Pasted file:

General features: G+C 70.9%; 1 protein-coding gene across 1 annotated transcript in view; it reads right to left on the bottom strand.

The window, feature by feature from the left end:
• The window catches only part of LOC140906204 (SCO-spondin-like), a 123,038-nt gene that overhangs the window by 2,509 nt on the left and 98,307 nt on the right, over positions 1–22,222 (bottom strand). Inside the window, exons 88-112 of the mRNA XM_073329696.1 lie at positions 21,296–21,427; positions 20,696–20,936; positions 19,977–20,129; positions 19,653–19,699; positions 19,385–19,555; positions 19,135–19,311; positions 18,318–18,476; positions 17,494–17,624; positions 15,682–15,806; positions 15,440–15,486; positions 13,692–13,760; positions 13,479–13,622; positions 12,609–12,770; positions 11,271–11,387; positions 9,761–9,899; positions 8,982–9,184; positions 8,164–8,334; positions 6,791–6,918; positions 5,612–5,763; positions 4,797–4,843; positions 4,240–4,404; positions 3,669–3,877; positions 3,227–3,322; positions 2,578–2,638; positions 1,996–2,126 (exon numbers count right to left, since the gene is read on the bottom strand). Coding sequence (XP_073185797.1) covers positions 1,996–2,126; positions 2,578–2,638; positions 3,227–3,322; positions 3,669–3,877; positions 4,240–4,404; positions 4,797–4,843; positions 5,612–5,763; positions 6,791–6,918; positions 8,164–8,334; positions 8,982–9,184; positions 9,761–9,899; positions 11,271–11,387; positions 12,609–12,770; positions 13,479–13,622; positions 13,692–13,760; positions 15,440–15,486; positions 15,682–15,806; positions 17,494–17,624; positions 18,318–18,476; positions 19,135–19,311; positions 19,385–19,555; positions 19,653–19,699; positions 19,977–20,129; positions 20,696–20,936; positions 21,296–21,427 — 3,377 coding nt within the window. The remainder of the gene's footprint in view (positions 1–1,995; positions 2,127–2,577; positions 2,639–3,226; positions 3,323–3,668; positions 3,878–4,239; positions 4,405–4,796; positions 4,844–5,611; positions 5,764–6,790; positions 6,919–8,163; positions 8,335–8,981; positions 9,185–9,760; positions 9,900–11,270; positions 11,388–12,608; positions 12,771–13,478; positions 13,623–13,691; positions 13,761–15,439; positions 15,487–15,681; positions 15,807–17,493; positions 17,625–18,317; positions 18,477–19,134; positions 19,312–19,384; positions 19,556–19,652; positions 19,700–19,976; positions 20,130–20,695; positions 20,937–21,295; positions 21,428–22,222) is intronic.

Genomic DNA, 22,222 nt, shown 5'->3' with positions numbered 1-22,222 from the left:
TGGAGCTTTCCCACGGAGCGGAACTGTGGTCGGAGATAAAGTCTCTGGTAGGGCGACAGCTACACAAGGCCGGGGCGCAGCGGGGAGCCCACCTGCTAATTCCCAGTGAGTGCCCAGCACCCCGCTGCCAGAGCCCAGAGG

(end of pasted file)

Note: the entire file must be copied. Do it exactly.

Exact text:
General features: G+C 70.9%; 1 protein-coding gene across 1 annotated transcript in view; it reads right to left on the bottom strand.

The window, feature by feature from the left end:
• The window catches only part of LOC140906204 (SCO-spondin-like), a 123,038-nt gene that overhangs the window by 2,509 nt on the left and 98,307 nt on the right, over positions 1–22,222 (bottom strand). Inside the window, exons 88-112 of the mRNA XM_073329696.1 lie at positions 21,296–21,427; positions 20,696–20,936; positions 19,977–20,129; positions 19,653–19,699; positions 19,385–19,555; positions 19,135–19,311; positions 18,318–18,476; positions 17,494–17,624; positions 15,682–15,806; positions 15,440–15,486; positions 13,692–13,760; positions 13,479–13,622; positions 12,609–12,770; positions 11,271–11,387; positions 9,761–9,899; positions 8,982–9,184; positions 8,164–8,334; positions 6,791–6,918; positions 5,612–5,763; positions 4,797–4,843; positions 4,240–4,404; positions 3,669–3,877; positions 3,227–3,322; positions 2,578–2,638; positions 1,996–2,126 (exon numbers count right to left, since the gene is read on the bottom strand). Coding sequence (XP_073185797.1) covers positions 1,996–2,126; positions 2,578–2,638; positions 3,227–3,322; positions 3,669–3,877; positions 4,240–4,404; positions 4,797–4,843; positions 5,612–5,763; positions 6,791–6,918; positions 8,164–8,334; positions 8,982–9,184; positions 9,761–9,899; positions 11,271–11,387; positions 12,609–12,770; positions 13,479–13,622; positions 13,692–13,760; positions 15,440–15,486; positions 15,682–15,806; positions 17,494–17,624; positions 18,318–18,476; positions 19,135–19,311; positions 19,385–19,555; positions 19,653–19,699; positions 19,977–20,129; positions 20,696–20,936; positions 21,296–21,427 — 3,377 coding nt within the window. The remainder of the gene's footprint in view (positions 1–1,995; positions 2,127–2,577; positions 2,639–3,226; positions 3,323–3,668; positions 3,878–4,239; positions 4,405–4,796; positions 4,844–5,611; positions 5,764–6,790; positions 6,919–8,163; positions 8,335–8,981; positions 9,185–9,760; positions 9,900–11,270; positions 11,388–12,608; positions 12,771–13,478; positions 13,623–13,691; positions 13,761–15,439; positions 15,487–15,681; positions 15,807–17,493; positions 17,625–18,317; positions 18,477–19,134; positions 19,312–19,384; positions 19,556–19,652; positions 19,700–19,976; positions 20,130–20,695; positions 20,937–21,295; positions 21,428–22,222) is intronic.

Genomic DNA, 22,222 nt, shown 5'->3' with positions numbered 1-22,222 from the left:
TGGAGCTTTCCCACGGAGCGGAACTGTGGTCGGAGATAAAGTCTCTGGTAGGGCGACAGCTACACAAGGCCGGGGCGCAGCGGGGAGCCCACCTGCTAATTCCCAGTGAGTGCCCAGCACCCCGCTGCCAGAGCCCAGAGG